Sensory Processing Disorder is a term that ten years ago when my daughter was first diagnosed was not commonly spoken of and there was very little information about it. Thankfully, since then, there is increasing awareness of sensory issues and it is much easier to find information and support as a parent. We now have four kids who have SPD (sensory processing disorder) and one who just has sensory issues and two who are sensory typical.
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For a moment, let’s imagine that you are at the playground watching your child play and observing the other children at the park as well. The playground has sensory input of all types (did you know there are 8 types?! – we’ll get to that a bit later) and the kids that are there are all responding in their own way to receiving that input. Some of the children are running and laughing. One is sitting on the ground, crying, while another throws sand at them. One is walking on the concrete perimeter, seemingly unwilling to set foot in the sand. Some are swinging and sliding and shouting and one is crouched under the slide with his hands over his ears. A little girl is spinning wildly in circles, flapping her arms and before racing across to the swings where she swings higher than what seems safe. Two girls sit across from each other on the bench playing a rhyming clapping game. A toddler clings to his momma’s leg. Your child wants to go around and around and around on the merry-go-round until you are sure that they are going to be sick and still wants to keep going, but is also whining about the amount of noise at the playground and scratching the back of their neck where the tag on their shirt is bugging them.
What if I told you that more than four of the children described in the above playground scenario may be at risk for having SPD?
Some people assume that all kids with SPD are sensory avoidant, staying away from all sensory input. Or that people with SPD are sensory seeking, trying to create more of a sensory experience in every environment. The truth is that it is often a combination of both. You may find that there is a child with SPD who avoids all things auditory (hypersensitive to sound) while they are seeking vestibular input (under-sensitive to balance and spatial orientation). Such a child may want to swing with abandon and yet cover their ears at the slightest noise.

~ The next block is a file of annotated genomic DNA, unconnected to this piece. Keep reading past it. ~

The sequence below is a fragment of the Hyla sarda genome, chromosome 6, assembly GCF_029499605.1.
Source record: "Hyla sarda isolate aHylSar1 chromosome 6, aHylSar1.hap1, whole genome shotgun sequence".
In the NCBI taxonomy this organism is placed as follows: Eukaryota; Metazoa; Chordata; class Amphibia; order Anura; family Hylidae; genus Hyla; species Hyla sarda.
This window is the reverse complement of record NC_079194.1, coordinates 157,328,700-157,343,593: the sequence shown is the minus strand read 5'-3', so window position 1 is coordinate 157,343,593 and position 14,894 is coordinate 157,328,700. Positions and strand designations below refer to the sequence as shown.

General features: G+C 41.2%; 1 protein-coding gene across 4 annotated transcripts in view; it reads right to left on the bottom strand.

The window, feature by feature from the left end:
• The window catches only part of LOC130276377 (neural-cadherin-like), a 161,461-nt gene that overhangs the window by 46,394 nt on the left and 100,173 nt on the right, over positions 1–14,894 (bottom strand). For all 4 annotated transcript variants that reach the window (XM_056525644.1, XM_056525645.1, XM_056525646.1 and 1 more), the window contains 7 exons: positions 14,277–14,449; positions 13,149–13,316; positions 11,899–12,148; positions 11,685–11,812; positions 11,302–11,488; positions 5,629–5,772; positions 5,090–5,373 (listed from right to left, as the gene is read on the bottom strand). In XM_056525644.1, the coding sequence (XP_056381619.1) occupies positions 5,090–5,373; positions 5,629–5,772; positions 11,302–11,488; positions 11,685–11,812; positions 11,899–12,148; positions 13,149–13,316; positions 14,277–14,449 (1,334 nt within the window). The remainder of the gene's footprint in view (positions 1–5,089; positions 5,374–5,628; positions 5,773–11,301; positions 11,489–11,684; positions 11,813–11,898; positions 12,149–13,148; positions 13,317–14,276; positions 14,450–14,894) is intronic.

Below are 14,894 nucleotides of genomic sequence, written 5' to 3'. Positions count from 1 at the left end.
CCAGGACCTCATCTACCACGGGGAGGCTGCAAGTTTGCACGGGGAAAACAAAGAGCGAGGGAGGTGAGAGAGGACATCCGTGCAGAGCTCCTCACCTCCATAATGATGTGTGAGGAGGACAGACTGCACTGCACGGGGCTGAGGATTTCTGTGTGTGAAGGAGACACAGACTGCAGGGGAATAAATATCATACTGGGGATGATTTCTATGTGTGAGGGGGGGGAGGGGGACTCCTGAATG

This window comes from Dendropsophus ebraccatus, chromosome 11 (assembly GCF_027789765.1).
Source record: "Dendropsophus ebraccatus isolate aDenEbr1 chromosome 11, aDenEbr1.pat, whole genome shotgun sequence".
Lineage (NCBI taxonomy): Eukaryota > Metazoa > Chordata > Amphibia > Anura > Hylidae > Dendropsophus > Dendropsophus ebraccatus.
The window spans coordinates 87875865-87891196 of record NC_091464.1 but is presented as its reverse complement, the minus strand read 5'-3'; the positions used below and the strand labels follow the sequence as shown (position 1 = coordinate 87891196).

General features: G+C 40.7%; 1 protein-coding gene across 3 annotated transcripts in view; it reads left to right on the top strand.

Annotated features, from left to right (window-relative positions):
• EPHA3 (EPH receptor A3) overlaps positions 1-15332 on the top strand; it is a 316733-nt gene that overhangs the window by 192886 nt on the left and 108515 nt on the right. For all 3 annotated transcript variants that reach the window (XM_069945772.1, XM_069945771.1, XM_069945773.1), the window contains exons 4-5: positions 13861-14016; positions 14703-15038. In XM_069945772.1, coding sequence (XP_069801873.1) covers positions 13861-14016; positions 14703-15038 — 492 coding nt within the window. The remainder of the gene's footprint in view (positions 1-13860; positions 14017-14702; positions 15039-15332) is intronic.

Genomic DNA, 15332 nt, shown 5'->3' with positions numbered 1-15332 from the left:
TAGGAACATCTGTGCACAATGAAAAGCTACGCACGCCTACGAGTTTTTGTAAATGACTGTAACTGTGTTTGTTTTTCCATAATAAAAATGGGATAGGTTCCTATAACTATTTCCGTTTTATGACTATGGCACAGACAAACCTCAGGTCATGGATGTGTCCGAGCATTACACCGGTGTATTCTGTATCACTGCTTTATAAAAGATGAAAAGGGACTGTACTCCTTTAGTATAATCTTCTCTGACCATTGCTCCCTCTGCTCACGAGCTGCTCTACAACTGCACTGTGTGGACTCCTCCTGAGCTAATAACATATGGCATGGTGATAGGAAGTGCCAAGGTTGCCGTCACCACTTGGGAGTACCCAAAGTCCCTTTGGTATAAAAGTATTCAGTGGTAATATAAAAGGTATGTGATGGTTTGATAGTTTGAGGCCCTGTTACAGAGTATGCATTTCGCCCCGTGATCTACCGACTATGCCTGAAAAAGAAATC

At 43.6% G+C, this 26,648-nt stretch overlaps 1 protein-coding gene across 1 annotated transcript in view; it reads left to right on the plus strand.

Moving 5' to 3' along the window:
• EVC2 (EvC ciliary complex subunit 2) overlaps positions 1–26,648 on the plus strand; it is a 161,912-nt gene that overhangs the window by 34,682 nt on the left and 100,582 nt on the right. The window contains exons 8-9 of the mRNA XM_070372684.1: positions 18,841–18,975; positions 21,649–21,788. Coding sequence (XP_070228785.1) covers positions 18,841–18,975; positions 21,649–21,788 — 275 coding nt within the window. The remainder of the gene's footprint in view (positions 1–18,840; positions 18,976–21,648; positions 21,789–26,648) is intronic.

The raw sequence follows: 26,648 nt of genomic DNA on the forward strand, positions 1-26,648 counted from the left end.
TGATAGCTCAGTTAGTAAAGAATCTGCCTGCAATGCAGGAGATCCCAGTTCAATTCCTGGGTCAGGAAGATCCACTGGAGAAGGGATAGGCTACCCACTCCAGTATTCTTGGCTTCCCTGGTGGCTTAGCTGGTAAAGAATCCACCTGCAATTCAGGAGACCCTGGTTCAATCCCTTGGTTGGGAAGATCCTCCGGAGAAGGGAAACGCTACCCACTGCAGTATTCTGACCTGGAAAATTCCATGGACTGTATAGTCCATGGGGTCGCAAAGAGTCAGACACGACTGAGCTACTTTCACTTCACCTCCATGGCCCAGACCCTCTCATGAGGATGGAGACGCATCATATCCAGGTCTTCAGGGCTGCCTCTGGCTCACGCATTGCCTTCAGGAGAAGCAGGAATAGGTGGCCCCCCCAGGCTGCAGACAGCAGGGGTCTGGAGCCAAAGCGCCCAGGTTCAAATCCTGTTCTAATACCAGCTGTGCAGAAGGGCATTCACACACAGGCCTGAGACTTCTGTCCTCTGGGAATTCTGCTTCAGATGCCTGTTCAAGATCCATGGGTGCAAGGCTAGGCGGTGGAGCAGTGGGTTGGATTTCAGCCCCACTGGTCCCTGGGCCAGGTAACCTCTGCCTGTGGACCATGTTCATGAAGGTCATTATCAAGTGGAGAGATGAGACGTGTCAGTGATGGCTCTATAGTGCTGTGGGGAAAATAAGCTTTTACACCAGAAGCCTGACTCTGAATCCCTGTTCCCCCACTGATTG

If you are wondering whether or not your child has Sensory Processing Disorder, this list of information and resources will be a starting place for you to find help.
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Sensory Processing Disorder (SPD) is also sometimes referred to as Sensory Integration Disorder (SID). To confuse things further, there are actually more sensory input systems than you may be aware of.
Sensory input systems:
The sensory systems are complicated, but here is a very basic overview of them to give you a better understanding.
Vestibular: This is the sense of balance and motion. It helps give us a sense of where we are in space. This sense is located in the middle ear.
Proprioception: This system of body awareness is triggered when we exert force such as pushing or pulling on objects or even in jumping (push and pull of joints).
Tactile: This is the sense of touch, allowing us to know both that we have touched something and to determine what we have touched through receptors in our skin and mouth.
Visual: Our sense of sight, allowing us to discriminate objects and people based on visual cues.
Auditory: In a person without SPD, the auditory system allows us to not only hear, but also to filter out the noises that we do not need.
Olfactory: Our sense of smell also influences our sense of taste and is tied directly to emotional memories in the brain.
Oral: The sense of taste allows us to distinguish different foods.
Interoceptive: The feeling of things such as hunger, thirst, itch, pain, and body temperature.
Sensory Processing Disorder Risk Factors: